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Trump Survives Insurrection Clause Challenge in Minnesota

The chief justice of the Minnesota Supreme Court said the selection of a nominee – even an ineligible nominee – is up to the party, keeping Trump on the GOP primary ballot.

Former President Donald Trump attends the Republican Party of Florida Freedom Summit on Nov. 4, 2023, in Kissimmee, Fla. (PHELAN M. EBENHACK/AP)

Former President Donald Trump can appear on the primary ballot in Minnesota next year, a court ruled Wednesday, batting back a legal attempt to have him removed from voter consideration on the grounds that he is an insurrectionist constitutionally barred from holding office.

Writing for the state Supreme Court, Chief Justice Natalie E. Hudson said that while it is indeed up to the secretary of state and elections officials to handle the mechanics of the election, the selection of a nominee itself is up to the party.

“Winning the presidential nomination primary does not place the person on the general election ballot as a candidate for President of the United States,” Hudson wrote.

While Hudson did not dismiss the idea that Trump could be determined ineligible to appear on the general election ballot, she said it was not up to state elections officials to keep the Republican Party from presenting Trump as an option for its own primary voters.

“There is no state statute that prohibits a major political party from placing on the presidential nomination primary ballot, or sending delegates to the national convention supporting a candidate who is ineligible to hold office,” Hudson wrote.

Aside from Minnesota, lawsuits have been filed in Colorado, Michigan, Arizona, New Hampshire and New Jersey to deny Trump a place on the ballot pursuant to a clause in the 14th Amendment of the Constitution.

That provision, known as the insurrection clause, says that no one can hold office who has previously taken an oath to support the Constitution but then engaged in an insurrection or provided help to enemies of the United States.

Proponents of the idea – including such conservatives as retired federal Judge J. Michael Luttig – argue that Trump’s role in the Jan, 6 insurrection at the U.S. Capitol renders him ineligible to hold the presidency again.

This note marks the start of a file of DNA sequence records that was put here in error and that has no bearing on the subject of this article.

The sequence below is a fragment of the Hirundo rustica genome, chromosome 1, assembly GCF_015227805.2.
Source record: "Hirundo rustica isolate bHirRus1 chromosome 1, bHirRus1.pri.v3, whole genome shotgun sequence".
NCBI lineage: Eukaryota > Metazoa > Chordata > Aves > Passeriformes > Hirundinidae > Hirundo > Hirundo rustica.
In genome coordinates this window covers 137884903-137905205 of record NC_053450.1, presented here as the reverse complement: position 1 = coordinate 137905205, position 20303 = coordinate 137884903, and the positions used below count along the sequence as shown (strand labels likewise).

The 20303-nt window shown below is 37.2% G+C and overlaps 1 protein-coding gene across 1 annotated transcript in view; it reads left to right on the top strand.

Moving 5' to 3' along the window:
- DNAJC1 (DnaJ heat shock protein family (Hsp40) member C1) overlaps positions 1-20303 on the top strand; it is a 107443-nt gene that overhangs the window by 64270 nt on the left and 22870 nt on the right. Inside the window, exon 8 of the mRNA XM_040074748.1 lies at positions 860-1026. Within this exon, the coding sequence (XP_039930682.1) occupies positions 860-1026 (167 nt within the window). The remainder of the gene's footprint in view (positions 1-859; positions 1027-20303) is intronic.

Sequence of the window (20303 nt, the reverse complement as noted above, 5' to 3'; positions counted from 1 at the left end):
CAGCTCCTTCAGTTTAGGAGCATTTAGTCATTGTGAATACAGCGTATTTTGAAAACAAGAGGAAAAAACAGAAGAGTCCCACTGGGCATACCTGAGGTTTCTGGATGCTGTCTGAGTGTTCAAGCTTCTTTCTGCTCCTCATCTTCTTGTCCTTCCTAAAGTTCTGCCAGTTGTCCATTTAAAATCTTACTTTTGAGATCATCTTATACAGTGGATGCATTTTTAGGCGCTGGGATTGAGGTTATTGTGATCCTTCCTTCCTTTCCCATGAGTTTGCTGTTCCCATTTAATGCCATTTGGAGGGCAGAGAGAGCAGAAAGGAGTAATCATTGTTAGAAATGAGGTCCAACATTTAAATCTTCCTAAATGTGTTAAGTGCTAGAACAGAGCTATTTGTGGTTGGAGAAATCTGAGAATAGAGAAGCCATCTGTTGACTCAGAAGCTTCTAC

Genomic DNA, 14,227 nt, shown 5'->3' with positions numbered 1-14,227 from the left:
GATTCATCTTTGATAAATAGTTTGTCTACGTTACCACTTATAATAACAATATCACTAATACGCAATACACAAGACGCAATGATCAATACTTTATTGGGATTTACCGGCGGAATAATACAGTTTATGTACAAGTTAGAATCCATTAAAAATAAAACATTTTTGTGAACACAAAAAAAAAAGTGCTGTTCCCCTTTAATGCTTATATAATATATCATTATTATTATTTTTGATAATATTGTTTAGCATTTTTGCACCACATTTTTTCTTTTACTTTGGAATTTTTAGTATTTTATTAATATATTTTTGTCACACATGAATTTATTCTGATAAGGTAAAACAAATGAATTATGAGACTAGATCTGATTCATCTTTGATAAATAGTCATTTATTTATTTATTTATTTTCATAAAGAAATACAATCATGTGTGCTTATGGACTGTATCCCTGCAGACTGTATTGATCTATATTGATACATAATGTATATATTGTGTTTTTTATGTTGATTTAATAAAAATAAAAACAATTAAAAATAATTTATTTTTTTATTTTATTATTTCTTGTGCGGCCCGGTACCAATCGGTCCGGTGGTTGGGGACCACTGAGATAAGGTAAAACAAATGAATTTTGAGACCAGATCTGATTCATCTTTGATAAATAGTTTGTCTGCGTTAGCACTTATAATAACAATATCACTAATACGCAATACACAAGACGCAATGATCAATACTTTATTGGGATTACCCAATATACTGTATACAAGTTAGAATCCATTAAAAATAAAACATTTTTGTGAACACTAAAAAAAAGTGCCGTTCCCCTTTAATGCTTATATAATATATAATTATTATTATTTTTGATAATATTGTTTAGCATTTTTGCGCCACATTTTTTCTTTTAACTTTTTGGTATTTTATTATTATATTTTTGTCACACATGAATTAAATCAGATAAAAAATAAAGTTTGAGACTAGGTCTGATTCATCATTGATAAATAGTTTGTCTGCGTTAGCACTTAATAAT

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Far from denying voters a choice in a democracy, “it’s the conduct that can result in disqualification under the 14th Amendment that the Constitution says is anti-democratic,” Luttig said in an interview with MSNBC last week.

But even if the Constitution indeed prevents Trump from serving, it cannot stop Minnesota Republicans from engaging in their own, internal nominating process, Hudson wrote.

The “road for any candidate’s access to the ballot for Minnesota’s presidential nomination primary runs only through the participating political parties, who alone determine which candidates will be on the party’s ballot,” she wrote, citing an earlier ruling.

Trump praised the ruling on his social media site. “Congratulations to all who fought this HOAX!” the former president wrote. His campaign, in a statement, said the ruling is a “further validation of the Trump Campaign’s consistent argument that the 14th Amendment ballot challenges are nothing more than strategic, un-Constitutional attempts to interfere with the election by desperate Democrats who see the writing on the wall.”

“President Trump is dominating the polls and has never been in a stronger position to end the failed Biden presidency next November,” campaign spokesman Steven Cheung said.

Trump is fighting four separate indictments, including 91 felony counts. It is not necessary for Trump to be convicted of any of those crimes for a court to determine he is an insurrectionist and thus ineligible to serve, proponents of the 14th Amendment, litigants in the lawsuits say.

A judge in Colorado held a hearing on the insurrection clause case last week, and a Michigan judge is hearing arguments Thursday.

Absentee voting for the Minnesota primary begins Jan. 19.

Source: US News